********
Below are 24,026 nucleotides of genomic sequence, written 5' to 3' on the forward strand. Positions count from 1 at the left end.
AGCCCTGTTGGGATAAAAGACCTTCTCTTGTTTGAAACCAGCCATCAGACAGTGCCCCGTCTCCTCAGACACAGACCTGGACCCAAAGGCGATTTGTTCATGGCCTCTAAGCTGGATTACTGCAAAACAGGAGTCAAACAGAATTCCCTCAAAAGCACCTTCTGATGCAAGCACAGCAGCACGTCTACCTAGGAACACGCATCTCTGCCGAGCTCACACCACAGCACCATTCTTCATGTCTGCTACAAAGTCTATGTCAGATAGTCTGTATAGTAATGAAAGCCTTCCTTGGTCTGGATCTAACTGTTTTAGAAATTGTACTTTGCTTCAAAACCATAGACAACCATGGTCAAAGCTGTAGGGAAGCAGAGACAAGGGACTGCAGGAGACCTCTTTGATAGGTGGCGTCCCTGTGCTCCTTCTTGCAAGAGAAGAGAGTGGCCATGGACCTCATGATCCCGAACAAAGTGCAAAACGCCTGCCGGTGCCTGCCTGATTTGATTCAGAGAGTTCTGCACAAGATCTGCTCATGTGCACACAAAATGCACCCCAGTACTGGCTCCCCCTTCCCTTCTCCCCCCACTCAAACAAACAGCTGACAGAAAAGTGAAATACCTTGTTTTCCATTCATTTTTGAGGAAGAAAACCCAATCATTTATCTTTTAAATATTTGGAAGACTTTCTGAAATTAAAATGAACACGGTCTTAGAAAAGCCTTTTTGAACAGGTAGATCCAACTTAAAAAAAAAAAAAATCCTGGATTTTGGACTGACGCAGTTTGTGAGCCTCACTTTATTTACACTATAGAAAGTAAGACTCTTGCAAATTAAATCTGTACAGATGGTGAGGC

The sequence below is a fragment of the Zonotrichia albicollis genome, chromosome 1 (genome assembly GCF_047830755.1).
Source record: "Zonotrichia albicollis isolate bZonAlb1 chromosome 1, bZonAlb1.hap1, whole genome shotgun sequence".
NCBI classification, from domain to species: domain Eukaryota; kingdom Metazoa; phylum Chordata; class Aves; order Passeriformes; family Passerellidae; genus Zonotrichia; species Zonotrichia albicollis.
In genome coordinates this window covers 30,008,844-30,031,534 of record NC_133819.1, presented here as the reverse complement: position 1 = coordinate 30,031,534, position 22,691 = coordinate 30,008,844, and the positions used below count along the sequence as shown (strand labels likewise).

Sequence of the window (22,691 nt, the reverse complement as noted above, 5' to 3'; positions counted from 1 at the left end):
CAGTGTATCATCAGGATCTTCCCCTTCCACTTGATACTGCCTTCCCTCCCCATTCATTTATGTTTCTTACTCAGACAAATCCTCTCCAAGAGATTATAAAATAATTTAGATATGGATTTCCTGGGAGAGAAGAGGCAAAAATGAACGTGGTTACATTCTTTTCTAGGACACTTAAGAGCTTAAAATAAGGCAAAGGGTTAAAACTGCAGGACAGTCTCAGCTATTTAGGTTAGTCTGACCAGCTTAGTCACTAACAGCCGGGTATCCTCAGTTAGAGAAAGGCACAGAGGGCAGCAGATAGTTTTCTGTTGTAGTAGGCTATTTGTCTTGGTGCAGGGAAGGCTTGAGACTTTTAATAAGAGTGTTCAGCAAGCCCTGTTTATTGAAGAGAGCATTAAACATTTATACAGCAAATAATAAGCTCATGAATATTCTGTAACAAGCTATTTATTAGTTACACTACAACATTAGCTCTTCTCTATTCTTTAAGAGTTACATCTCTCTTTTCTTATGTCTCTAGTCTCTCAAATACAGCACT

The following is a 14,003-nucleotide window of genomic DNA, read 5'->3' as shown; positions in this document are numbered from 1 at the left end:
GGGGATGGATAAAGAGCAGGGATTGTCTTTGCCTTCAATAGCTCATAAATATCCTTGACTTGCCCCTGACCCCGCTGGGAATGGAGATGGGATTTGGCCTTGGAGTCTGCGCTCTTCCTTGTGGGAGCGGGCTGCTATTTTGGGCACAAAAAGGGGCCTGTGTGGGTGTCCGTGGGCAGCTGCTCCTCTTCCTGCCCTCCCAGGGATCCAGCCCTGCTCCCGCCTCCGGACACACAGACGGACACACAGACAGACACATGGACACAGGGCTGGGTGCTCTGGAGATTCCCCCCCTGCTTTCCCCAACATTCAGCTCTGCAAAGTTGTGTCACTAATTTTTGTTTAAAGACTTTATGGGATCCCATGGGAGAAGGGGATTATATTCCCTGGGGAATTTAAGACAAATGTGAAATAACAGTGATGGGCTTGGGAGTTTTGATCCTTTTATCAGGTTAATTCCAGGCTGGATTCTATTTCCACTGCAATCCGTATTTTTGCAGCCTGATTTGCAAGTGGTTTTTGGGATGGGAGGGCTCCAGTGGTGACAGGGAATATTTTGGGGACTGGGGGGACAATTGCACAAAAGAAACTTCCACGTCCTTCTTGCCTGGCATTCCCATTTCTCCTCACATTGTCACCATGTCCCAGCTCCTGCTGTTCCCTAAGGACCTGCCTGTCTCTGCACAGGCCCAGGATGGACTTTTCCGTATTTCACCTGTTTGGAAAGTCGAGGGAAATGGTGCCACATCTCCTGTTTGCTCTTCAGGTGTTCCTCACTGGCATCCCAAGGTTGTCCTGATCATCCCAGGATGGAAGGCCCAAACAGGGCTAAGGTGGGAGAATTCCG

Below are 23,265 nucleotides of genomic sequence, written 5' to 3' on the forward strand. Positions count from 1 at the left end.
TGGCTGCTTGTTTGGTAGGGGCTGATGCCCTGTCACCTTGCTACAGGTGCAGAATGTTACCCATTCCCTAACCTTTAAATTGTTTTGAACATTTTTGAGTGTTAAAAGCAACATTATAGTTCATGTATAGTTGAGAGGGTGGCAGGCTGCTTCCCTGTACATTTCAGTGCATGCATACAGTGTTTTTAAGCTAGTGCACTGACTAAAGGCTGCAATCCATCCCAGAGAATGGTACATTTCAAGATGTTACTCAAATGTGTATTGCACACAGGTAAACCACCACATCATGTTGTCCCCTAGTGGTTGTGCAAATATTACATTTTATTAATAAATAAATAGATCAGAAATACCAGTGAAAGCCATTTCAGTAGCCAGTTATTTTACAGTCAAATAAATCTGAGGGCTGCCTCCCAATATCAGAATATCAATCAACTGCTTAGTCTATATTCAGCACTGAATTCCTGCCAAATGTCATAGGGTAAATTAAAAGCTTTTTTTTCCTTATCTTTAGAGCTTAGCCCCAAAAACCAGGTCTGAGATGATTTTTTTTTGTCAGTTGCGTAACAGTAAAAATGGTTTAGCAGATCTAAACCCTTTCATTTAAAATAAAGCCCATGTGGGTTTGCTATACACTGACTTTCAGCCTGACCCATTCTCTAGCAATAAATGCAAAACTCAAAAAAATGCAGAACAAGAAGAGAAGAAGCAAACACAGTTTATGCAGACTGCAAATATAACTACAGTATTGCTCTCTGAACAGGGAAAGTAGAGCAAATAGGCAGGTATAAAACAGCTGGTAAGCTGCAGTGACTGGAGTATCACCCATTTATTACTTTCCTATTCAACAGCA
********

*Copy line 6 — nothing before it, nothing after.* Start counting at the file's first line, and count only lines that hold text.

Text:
In genome coordinates this window covers 30,008,844-30,031,534 of record NC_133819.1, presented here as the reverse complement: position 1 = coordinate 30,031,534, position 22,691 = coordinate 30,008,844, and the positions used below count along the sequence as shown (strand labels likewise).